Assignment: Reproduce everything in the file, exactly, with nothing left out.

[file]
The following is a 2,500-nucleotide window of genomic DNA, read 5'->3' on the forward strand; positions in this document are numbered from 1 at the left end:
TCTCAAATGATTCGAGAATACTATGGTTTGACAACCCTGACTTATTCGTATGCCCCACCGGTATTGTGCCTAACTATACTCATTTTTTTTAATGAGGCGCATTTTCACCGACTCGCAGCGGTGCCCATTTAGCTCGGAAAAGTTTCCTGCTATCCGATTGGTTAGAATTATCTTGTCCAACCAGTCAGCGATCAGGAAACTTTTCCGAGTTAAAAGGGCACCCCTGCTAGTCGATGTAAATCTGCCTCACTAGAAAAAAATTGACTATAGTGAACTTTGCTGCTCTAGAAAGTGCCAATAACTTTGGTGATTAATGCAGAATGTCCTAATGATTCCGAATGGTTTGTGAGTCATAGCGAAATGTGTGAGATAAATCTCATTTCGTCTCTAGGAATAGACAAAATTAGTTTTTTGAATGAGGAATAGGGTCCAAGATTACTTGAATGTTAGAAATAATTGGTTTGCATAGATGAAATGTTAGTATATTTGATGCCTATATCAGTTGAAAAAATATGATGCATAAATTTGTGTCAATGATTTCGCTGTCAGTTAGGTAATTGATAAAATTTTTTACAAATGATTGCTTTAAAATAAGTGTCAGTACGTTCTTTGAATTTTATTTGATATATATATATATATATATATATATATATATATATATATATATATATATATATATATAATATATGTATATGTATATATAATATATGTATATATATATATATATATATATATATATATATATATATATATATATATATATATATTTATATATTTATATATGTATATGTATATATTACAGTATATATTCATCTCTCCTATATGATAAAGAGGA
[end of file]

The following is a 2,500-nucleotide window of genomic DNA, read 5'->3' on the forward strand; positions in this document are numbered from 1 at the left end:
TCTCAAATGATTCGAGAATACTATGGTTTGACAACCCTGACTTATTCGTATGCCCCACCGGTATTGTGCCTAACTATACTCATTTTTTTTAATGAGGCGCATTTTCACCGACTCGCAGCGGTGCCCATTTAGCTCGGAAAAGTTTCCTGCTATCCGATTGGTTAGAATTATCTTGTCCAACCAGTCAGCGATCAGGAAACTTTTCCGAGTTAAAAGGGCACCCCTGCTAGTCGATGTAAATCTGCCTCACTAGAAAAAAATTGACTATAGTGAACTTTGCTGCTCTAGAAAGTGCCAATAACTTTGGTGATTAATGCAGAATGTCCTAATGATTCCGAATGGTTTGTGAGTCATAGCGAAATGTGTGAGATAAATCTCATTTCGTCTCTAGGAATAGACAAAATTAGTTTTTTGAATGAGGAATAGGGTCCAAGATTACTTGAATGTTAGAAATAATTGGTTTGCATAGATGAAATGTTAGTATATTTGATGCCTATATCAGTTGAAAAAATATGATGCATAAATTTGTGTCAATGATTTCGCTGTCAGTTAGGTAATTGATAAAATTTTTTACAAATGATTGCTTTAAAATAAGTGTCAGTACGTTCTTTGAATTTTATTTGATATATATATATATATATATATATATATATATATATATATATATATATATATATATATAATATATGTATATGTATATATAATATATGTATATATATATATATATATATATATATATATATATATATATATATATATATATATATTTATATATTTATATATGTATATGTATATATTACAGTATATATTCATCTCTCCTATATGATAAAGAGGA